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In 2003, Alesis unleashed the Ion, an eight0voice synthesizer that injected artery‑clogging fatness into the world of analogue modelling.

Rather than releasing a rack version, Alesis followed up with a petite and curious spin‑off called the Micron.

updating alesis micron-70

Or, indeed, wholesale plundering, as is the case here.

For at its software heart, the Akai Miniak is an Alesis Micron, with an updated design and a bundled microphone.

It is testament to Alesis' programming skills that their work has received a new lease of life in 2010, presumably on the back of the success of Korg's Microkorg XL.

The Korg has a broadly similar spec, and Akai invite closer comparisons with the addition of a gooseneck microphone.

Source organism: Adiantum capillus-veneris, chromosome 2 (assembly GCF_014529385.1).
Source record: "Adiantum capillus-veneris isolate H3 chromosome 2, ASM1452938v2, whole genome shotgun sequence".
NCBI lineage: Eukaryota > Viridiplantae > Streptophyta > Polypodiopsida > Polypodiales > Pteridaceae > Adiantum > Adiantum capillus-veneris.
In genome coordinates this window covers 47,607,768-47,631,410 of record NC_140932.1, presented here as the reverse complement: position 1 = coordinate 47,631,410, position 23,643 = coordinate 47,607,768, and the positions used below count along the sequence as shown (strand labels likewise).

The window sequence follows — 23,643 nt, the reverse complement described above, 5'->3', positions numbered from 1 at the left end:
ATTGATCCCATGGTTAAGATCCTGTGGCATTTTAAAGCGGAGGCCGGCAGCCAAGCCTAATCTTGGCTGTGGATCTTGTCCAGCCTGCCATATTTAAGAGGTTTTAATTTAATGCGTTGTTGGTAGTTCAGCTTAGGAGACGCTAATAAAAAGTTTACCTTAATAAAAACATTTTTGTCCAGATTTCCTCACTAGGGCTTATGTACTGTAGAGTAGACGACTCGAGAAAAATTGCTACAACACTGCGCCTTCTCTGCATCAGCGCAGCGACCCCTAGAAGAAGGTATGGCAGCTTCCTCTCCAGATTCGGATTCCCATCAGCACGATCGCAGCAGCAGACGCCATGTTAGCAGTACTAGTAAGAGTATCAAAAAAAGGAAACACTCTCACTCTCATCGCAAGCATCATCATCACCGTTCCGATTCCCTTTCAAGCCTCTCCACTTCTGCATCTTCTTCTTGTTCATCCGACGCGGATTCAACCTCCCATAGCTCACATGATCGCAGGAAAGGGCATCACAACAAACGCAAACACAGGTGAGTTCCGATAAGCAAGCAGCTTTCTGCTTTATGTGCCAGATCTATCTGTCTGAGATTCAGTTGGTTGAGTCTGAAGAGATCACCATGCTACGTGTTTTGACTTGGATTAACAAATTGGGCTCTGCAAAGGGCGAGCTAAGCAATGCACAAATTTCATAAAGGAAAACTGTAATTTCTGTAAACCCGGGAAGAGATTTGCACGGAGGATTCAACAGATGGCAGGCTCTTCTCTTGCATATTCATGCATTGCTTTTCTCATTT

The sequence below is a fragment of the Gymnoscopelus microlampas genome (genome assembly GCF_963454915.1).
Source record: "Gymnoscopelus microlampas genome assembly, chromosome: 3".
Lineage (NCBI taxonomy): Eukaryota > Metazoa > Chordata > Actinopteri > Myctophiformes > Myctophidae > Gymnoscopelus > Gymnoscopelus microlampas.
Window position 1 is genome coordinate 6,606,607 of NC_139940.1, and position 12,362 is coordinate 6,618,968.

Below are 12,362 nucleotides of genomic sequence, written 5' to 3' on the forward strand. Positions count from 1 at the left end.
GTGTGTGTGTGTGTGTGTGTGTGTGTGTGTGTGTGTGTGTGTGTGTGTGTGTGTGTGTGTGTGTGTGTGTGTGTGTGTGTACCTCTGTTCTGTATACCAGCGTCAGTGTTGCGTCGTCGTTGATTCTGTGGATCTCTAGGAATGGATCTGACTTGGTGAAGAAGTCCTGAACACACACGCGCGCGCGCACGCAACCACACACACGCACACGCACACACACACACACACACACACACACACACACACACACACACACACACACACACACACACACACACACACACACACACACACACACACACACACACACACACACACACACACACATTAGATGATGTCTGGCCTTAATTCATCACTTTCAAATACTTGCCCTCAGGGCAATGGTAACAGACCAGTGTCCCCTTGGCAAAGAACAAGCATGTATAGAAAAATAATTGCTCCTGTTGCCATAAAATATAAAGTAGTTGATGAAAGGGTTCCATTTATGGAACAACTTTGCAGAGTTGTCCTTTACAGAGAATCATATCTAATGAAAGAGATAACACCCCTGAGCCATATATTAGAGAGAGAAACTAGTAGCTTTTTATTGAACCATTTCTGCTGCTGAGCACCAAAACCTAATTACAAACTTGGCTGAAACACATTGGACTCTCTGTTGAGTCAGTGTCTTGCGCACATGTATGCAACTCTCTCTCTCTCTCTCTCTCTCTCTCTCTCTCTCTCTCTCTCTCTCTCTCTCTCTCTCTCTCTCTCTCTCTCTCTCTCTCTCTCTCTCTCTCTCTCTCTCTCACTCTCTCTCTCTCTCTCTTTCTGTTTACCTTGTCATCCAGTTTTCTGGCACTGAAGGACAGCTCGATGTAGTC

Thrusting proudly from the panel, this mic is aided and abetted by a sticker pointing out how to operate the vocoder.

As to why it's Akai rather than Alesis on the box, it seems that with the passing of the mighty Andromeda, Alesis aren't currently associated with keyboards, so the role falls to Akai.

With such a close relationship between the Miniak and the Alesis Micron, it makes more sense to revisit the latter synth's review in the January 2005 issue of Sound On Sound.

Here we'll recap briefly, focusing on any significant differences encountered.

At 5.4kg, the Miniak is heavier and more substantial than the Micron, and its main encoder inspires a little more confidence too.

921 Comments

  1. In 2003, Alesis unleashed the Ion, an eight0voice synthesizer that injected artery‑clogging fatness into the world of analogue modelling.

  2. Rather than releasing a rack version, Alesis followed up with a petite and curious spin‑off called the Micron.

  3. Despite almost entirely lacking controls, the Micron trumped its knobbier brother with desirable extras that included delay and reverb effects, a sequencer and a drum machine.

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